What is endometriosis?
Endometriosis is a condition that can cause chronic pelvic pain, especially at the time of menses. It isn’t just ‘bad periods.’ The disease affects one in 10 reproductive-aged women (aged 12-52)—an estimated 200 million individuals worldwide—and many often experience a decade-long delay in diagnosis. Currently, there is no known exact cause of endometriosis, and there is no cure.
It is unlikely that there is only one cause for endometriosis. Some studies suggest a genetic component. One of the oldest theories proposes that menstrual blood containing endometrial cells flows backward through the fallopian tubes and into the pelvic cavity rather than out of the body. These endometrial cells that should have been shed can spread and implant lesions anywhere in the belly.
The most common location of implantation is the peritoneum, a layer of tissue that lines the surface of the abdomen. Endometrial cells can also implant on organs such as the bowel, bladder, and ovaries. During menses, these implants (lesions) can grow and become inflamed, causing significant pelvic pain. The inflammation can also cause scarring in the abdomen, which often causes constant pelvic pain. It can also cause infertility by distorting the anatomy of the fallopian tubes and ovaries.
How is endometriosis diagnosed?
Although many physicians may make a presumptive diagnosis of endometriosis and begin treatment with hormones for women who present with pelvic pain with menses, women must understand that endometriosis is one of many possible causes of pelvic pain. Therefore, further investigation is necessary to pinpoint the cause of the pelvic pain. Other causes may include fibroids, adenomyosis, ovarian cysts, intestinal problems, bladder problems, etc.
Endometriosis can only be definitively diagnosed after surgical confirmation. Lesions suspicious for endometriosis are identified, and tissue samples are sent to the pathologists who ultimately confirm the diagnosis. Pathologic confirmation is necessary because although most surgeons can identify lesions that are suspicious for endometriosis, visual diagnosis of endometriosis is not an accurate mode of diagnosis. The appearance of endometriosis varies significantly from person to person.
How is endometriosis managed?
Endometriosis can be treated with a variety of surgical methods. If a woman has completed childbearing, definitive surgery can be performed, which entails removal of the uterus, with or without removal of the ovaries. For women who desire future pregnancy, surgeons will eradicate just the endometriosis lesions and attempt to restore the natural anatomy of the pelvis. The lesions can be removed in a few ways: (1) burning of the lesions with laser or other electrocautery devices, and (2) resection (cutting out) of the lesions. Some lesions are superficial, just on the surface of the peritoneum, while other lesions invade deeper into the tissue, requiring more extensive dissection. The technique used to eradicate these lesions varies from physician to physician.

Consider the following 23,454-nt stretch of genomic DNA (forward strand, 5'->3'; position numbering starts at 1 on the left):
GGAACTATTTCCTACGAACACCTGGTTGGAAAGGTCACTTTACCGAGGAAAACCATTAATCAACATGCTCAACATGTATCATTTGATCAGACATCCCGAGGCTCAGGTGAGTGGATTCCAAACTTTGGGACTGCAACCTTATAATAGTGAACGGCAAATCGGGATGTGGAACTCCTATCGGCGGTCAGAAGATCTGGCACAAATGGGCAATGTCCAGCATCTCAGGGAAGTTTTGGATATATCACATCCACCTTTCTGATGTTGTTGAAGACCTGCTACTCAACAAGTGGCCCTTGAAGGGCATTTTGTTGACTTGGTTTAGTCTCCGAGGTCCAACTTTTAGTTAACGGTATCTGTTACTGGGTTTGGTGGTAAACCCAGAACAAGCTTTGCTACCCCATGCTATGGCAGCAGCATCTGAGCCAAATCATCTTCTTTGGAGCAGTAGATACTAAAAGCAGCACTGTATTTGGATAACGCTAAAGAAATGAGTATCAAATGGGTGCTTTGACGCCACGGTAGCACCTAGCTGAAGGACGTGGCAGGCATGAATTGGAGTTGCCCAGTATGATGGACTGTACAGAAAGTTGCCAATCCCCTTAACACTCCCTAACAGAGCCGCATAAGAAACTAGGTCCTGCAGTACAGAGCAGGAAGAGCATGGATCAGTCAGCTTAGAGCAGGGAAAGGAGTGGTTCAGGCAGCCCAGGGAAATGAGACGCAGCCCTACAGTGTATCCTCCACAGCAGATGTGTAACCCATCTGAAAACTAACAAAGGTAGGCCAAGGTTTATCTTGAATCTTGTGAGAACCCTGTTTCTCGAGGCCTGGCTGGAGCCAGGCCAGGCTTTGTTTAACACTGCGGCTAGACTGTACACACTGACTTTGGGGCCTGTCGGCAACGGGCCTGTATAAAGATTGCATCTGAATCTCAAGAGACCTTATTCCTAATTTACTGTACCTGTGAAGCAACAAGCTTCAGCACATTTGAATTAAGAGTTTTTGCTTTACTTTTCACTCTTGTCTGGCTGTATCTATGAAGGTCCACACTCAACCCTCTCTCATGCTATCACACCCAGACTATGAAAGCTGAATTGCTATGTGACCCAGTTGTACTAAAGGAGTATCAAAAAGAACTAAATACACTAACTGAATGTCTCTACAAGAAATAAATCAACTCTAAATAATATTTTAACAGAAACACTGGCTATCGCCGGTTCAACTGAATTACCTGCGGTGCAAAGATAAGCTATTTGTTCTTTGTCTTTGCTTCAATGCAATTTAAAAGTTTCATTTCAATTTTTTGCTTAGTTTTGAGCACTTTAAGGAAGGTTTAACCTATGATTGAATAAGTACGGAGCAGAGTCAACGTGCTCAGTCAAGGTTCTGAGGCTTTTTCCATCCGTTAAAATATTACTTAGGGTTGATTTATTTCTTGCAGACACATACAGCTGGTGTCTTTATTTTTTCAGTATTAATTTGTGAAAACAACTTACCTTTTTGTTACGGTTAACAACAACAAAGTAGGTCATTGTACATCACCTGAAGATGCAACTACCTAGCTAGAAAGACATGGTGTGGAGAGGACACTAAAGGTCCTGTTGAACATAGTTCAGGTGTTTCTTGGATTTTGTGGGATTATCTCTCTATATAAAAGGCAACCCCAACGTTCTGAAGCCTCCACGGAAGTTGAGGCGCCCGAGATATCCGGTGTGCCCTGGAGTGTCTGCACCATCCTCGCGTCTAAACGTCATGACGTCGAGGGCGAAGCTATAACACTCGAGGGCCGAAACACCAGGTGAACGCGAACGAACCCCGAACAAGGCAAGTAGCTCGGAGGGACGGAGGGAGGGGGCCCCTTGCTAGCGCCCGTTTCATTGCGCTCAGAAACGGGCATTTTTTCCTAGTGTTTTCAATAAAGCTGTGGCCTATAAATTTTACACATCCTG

For more information, visit The Endometriosis Foundation of America’s website to read “Endometriosis A-Z.”
What is adenomyosis?
Adenomyosis is endometriosis strictly of the uterus. It occurs when endometrial tissue, the same tissue that normally lines the uterus, moves into the muscular wall of the uterus. This disease presents with incapacitating period pain and pelvic pain as well as heavy bleeding, dysmenorrhea, and infertility. It likely affects 15 percent of all women.
If a patient chooses, a hysterectomy may be a last resort to treat adenomyosis. Read Gabrielle Union’s story about her journey as a patient with adenomyosis here, on The Endometriosis Foundation of America’s website.
How can I make an appointment with a doctor who treats endometriosis or adenomyosis?
For individuals in the Boston area, we recommend our clinical collaborators at Newton-Wellesley Hospital. You can call them at 617-243-5205 or visit the Center for Minimally Invasive Gynecologic Surgery.
What are gynepathologies?
Gynepathologies are non-cancerous diseases of the female reproductive tract. They affect well over half of all women during their lifetimes. Gynepathologies, including endometriosis, uterine fibroids, polycystic ovarian syndrome, Asherman’s syndrome, and others, involve aberrant growth of reproductive tract tissues, often leading to symptoms of debilitating pain, bleeding, and infertility.
Beyond CGR, what other organizations are doing similar endometriosis research, outreach, or provide support?
Here are a few we recommend:
Endometriosis Foundation of America (EndoFound) – This nonprofit places particular emphasis on the critical importance of early diagnosis and effective intervention while also providing education to the next generation of medical professionals and their patients.
MyEndometriosisTeam – This is a social network for women living with endometriosis, where members can interact with each other about their experiences and struggles with the disease.
Daily Strength: Endometriosis Support Group – Daily Strength is a large network of people sharing their knowledge, experience, and support regarding endometriosis. On this site, women can create journals, track goals, share photos, and speak with others about their experiences. Expert advice from medical doctors is available as well.
The World Endometriosis Research Foundation (WERF) on Facebook – The WERF is a global charity of over 8,300 members that fosters and funds research in endometriosis to improve knowledge and treatments. This group allows for a safe internet dialogue between women all over the country to talk about dealing with endometriosis.
How do I support the efforts of the CGR?
Donate to the CGR by clicking here.